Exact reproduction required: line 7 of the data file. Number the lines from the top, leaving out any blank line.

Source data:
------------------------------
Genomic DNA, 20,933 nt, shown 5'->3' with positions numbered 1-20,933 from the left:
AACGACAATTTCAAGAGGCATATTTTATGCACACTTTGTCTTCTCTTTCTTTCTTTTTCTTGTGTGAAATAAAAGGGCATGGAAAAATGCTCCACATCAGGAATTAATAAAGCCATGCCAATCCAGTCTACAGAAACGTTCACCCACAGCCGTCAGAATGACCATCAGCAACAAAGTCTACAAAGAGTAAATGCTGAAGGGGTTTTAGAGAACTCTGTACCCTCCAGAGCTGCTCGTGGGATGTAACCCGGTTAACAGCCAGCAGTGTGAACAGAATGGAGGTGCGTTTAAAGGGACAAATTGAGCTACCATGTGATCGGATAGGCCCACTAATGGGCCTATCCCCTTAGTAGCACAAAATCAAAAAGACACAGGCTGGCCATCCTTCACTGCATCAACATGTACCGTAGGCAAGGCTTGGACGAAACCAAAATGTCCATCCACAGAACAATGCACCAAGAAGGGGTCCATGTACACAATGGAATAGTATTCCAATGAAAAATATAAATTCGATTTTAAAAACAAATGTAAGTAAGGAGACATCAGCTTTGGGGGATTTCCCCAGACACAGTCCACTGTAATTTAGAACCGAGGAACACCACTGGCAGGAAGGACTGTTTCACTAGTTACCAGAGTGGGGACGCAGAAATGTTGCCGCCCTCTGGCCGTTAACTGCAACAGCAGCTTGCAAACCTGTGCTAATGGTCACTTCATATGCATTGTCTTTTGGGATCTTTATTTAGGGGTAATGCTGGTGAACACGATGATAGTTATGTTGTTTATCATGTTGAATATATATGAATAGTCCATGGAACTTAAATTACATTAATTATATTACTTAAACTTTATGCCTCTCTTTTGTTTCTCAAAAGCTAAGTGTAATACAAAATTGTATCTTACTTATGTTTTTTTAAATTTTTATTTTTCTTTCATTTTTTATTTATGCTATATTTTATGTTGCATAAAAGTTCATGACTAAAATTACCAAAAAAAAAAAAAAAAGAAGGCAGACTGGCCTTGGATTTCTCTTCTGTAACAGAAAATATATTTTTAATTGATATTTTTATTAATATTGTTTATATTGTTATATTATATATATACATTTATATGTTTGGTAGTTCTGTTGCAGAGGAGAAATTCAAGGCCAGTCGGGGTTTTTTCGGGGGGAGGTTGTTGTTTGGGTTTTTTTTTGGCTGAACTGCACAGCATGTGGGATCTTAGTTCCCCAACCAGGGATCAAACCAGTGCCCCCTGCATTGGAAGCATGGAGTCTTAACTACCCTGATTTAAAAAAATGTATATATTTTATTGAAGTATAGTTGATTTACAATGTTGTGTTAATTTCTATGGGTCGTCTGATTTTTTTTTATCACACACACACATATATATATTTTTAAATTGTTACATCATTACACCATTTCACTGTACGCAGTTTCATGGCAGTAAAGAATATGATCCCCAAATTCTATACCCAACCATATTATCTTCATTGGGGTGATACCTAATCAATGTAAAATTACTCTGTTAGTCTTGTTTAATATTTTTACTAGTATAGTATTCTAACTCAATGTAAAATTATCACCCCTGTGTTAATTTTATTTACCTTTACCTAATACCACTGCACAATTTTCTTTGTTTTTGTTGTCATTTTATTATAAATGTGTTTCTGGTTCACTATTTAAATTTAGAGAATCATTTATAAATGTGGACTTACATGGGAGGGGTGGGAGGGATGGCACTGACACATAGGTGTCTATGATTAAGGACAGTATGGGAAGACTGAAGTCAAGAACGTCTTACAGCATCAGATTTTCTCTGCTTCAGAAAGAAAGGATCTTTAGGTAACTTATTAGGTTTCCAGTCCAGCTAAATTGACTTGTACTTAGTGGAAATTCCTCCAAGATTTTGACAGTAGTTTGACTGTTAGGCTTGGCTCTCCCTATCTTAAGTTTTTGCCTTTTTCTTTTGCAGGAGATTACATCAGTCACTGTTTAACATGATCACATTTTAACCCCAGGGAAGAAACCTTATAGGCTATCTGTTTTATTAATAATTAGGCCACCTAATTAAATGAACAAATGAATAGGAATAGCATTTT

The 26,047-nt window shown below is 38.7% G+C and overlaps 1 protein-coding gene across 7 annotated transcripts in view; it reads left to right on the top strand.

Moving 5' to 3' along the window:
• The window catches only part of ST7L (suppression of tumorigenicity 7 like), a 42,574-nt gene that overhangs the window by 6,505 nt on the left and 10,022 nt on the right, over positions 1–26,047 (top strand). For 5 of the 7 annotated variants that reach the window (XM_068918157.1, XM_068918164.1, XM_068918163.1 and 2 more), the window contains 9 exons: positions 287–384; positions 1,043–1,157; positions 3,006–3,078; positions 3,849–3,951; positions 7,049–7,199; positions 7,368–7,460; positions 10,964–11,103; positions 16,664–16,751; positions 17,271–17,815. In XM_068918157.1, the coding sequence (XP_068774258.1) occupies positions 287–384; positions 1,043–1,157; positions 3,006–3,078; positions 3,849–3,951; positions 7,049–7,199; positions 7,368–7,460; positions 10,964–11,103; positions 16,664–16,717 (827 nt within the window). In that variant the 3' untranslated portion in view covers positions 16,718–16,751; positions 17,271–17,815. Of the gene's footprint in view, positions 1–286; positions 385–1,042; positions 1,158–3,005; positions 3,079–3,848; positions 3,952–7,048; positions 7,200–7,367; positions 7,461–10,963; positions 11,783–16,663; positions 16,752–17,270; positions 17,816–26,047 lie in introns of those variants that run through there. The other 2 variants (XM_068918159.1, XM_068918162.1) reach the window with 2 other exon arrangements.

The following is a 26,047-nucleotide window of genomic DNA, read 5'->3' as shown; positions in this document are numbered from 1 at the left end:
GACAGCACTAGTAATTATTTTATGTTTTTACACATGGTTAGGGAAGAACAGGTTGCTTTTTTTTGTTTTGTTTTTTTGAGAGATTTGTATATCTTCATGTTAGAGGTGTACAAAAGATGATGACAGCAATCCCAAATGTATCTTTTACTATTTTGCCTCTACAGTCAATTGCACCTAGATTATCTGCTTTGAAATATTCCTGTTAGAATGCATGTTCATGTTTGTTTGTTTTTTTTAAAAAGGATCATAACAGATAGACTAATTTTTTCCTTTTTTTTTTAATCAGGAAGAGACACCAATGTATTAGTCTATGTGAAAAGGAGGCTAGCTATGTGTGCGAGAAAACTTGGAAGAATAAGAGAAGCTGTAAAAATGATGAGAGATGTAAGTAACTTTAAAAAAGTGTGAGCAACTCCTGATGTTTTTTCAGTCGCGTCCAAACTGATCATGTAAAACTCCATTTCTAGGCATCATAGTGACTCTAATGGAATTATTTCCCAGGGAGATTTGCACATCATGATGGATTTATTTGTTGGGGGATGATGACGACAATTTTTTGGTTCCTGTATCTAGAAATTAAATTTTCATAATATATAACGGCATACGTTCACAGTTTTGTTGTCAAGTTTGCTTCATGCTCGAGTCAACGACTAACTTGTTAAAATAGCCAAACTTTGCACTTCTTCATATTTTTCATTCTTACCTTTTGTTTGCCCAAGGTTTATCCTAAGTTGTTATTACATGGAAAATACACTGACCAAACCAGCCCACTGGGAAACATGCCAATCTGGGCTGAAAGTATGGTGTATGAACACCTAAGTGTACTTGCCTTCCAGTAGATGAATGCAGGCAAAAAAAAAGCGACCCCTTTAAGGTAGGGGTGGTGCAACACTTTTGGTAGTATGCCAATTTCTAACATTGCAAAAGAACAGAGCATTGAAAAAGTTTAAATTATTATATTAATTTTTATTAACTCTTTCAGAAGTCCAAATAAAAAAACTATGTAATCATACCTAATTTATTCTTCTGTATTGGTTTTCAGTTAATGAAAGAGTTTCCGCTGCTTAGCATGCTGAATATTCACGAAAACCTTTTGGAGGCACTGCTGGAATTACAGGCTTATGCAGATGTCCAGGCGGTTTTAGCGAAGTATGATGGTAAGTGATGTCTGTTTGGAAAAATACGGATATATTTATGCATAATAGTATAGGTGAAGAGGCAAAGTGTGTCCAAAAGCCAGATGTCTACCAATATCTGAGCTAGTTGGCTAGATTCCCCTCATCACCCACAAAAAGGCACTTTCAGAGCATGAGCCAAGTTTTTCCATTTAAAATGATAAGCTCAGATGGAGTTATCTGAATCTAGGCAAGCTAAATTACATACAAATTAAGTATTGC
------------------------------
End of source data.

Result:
GACAGCACTAGTAATTATTTTATGTTTTTACACATGGTTAGGGAAGAACAGGTTGCTTTTTTTTGTTTTGTTTTTTTGAGAGATTTGTATATCTTCATGTTAGAGGTGTACAAAAGATGATGACAGCAATCCCAAATGTATCTTTTACTATTTTGCCTCTACAGTCAATTGCACCTAGATTATCTGCTTTGAAATATTCCTGTTAGAATGCATGTTCATGTTTGTTTGTTTTTTTTAAAAAGGATCATAACAGATAGACTAATTTTTTCCTTTTTTTTTTAATCAGGAAGAGACACCAATGTATTAGTCTATGTGAAAAGGAGGCTAGCTATGTGTGCGAGAAAACTTGGAAGAATAAGAGAAGCTGTAAAAATGATGAGAGATGTAAGTAACTTTAAAAAAGTGTGAGCAACTCCTGATGTTTTTTCAGTCGCGTCCAAACTGATCATGTAAAACTCCATTTCTAGGCATCATAGTGACTCTAATGGAATTATTTCCCAGGGAGATTTGCACATCATGATGGATTTATTTGTTGGGGGATGATGACGACAATTTTTTGGTTCCTGTATCTAGAAATTAAATTTTCATAATATATAACGGCATACGTTCACAGTTTTGTTGTCAAGTTTGCTTCATGCTCGAGTCAACGACTAACTTGTTAAAATAGCCAAACTTTGCACTTCTTCATATTTTTCATTCTTACCTTTTGTTTGCCCAAGGTTTATCCTAAGTTGTTATTACATGGAAAATACACTGACCAAACCAGCCCACTGGGAAACATGCCAATCTGGGCTGAAAGTATGGTGTATGAACACCTAAGTGTACTTGCCTTCCAGTAGATGAATGCAGGCAAAAAAAAAGCGACCCCTTTAAGGTAGGGGTGGTGCAACACTTTTGGTAGTATGCCAATTTCTAACATTGCAAAAGAACAGAGCATTGAAAAAGTTTAAATTATTATATTAATTTTTATTAACTCTTTCAGAAGTCCAAATAAAAAAACTATGTAATCATACCTAATTTATTCTTCTGTATTGGTTTTCAGTTAATGAAAGAGTTTCCGCTGCTTAGCATGCTGAATATTCACGAAAACCTTTTGGAGGCACTGCTGGAATTACAGGCTTATGCAGATGTCCAGGCGGTTTTAGCGAAGTATGATGGTAAGTGATGTCTGTTTGGAAAAATACGGATATATTTATGCATAATAGTATAGGTGAAGAGGCAAAGTGTGTCCAAAAGCCAGATGTCTACCAATATCTGAGCTAGTTGGCTAGATTCCCCTCATCACCCACAAAAAGGCACTTTCAGAGCATGAGCCAAGTTTTTCCATTTAAAATGATAAGCTCAGATGGAGTTATCTGAATCTAGGCAAGCTAAATTACATACAAATTAAGTATTGC